Quebec City police cut employment of controversial unit

Quebec police are reducing the mandate of a unit mired in controversy since the broadcast, a year ago, of videos showing violent arrests.

The GRIPP unit, responsible, in particular, for monitoring bars and reprimanding « incivility », will now only work in the summer, a period when the traffic in the capital leads to an increased number of overflows.

For the rest of the year, members of the unit will join the ranks of IRIS, a new component « that will work behind the scenes » to support investigations, to assist Correctional Service Canada in its supervision of people on parole and to track offenders at risk of recidivism.

The head of the Service de police de la Ville de Québec (SPVQ), Denis Turcotte, dispelled rumors that the police force had considered dismantling its Population Relations and Police Intervention Group (GRIPP) in following the numerous reports supporting his polemical methods.

The controversy had earned a tarnished reputation for the Quebec police department — and criminal charges for officer Jacob Picard. The latter, a former member of the GRIPP unit, must face justice for having deployed violence deemed disproportionate during various filmed interventions. On one occasion, he had forcefully thrown a fellow into a wall. At another, he had pushed a citizen against a car and asked him aggressively if he wanted to be « gassed ».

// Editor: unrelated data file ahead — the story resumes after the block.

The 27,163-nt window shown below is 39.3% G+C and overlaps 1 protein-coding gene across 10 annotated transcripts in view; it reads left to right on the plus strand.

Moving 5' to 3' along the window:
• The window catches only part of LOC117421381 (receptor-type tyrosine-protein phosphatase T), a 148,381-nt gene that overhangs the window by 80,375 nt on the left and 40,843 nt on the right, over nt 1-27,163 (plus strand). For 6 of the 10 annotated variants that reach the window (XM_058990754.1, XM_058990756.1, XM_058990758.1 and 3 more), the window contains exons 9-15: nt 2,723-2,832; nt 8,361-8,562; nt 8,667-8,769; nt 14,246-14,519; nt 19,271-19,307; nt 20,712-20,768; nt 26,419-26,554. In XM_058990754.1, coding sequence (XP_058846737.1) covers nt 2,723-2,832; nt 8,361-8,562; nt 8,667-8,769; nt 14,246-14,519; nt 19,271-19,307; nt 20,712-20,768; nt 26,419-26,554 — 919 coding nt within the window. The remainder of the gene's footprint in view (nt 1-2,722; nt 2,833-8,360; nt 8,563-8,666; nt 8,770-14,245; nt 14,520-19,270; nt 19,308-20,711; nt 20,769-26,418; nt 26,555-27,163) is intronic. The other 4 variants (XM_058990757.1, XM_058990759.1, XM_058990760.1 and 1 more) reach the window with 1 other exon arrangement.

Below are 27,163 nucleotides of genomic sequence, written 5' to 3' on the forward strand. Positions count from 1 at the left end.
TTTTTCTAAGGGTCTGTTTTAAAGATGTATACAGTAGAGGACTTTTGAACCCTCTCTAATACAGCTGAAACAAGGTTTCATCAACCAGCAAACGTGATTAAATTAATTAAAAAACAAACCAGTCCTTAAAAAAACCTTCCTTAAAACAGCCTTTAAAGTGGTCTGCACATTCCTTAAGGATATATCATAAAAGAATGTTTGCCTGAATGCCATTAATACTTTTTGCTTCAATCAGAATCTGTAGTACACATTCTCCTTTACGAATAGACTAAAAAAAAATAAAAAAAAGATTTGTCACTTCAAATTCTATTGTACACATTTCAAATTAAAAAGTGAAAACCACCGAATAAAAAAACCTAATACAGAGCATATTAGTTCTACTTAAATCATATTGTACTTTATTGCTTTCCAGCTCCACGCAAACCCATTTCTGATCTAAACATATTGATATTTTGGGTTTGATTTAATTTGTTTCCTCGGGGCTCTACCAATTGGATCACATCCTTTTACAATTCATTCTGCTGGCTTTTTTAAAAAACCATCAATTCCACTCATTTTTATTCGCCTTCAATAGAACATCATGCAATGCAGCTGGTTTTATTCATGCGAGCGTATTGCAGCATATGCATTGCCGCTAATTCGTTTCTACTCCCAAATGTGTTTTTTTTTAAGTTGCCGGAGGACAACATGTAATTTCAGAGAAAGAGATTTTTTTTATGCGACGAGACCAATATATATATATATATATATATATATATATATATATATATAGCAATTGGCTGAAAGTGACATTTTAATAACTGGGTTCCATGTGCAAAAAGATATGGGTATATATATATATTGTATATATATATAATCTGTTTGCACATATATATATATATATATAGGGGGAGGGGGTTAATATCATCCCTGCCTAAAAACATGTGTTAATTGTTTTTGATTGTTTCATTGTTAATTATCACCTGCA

The management of the Quebec police had thought about the reorganization of the GRIPP unit before the emergence of the controversy. The events that occurred a year ago, however, acted as a “catalyst”, admits André Turcotte, deputy director of territorial surveillance for the SPVQ.

“We accelerated the process, but already there were issues in the mandates. Tasks had to be clarified because some agents [de l’unité GRIPP] had to both conduct investigations and manage incivilities. »

In addition, the police chief of the City of Quebec welcomed the government’s desire to appeal a recent judgment which prohibits random arrests.

“For us, in terms of road safety, this is a major issue,” says Denis Turcotte. It allows us to detect if someone behind the wheel is fit to drive. »

To see in video


Back to top button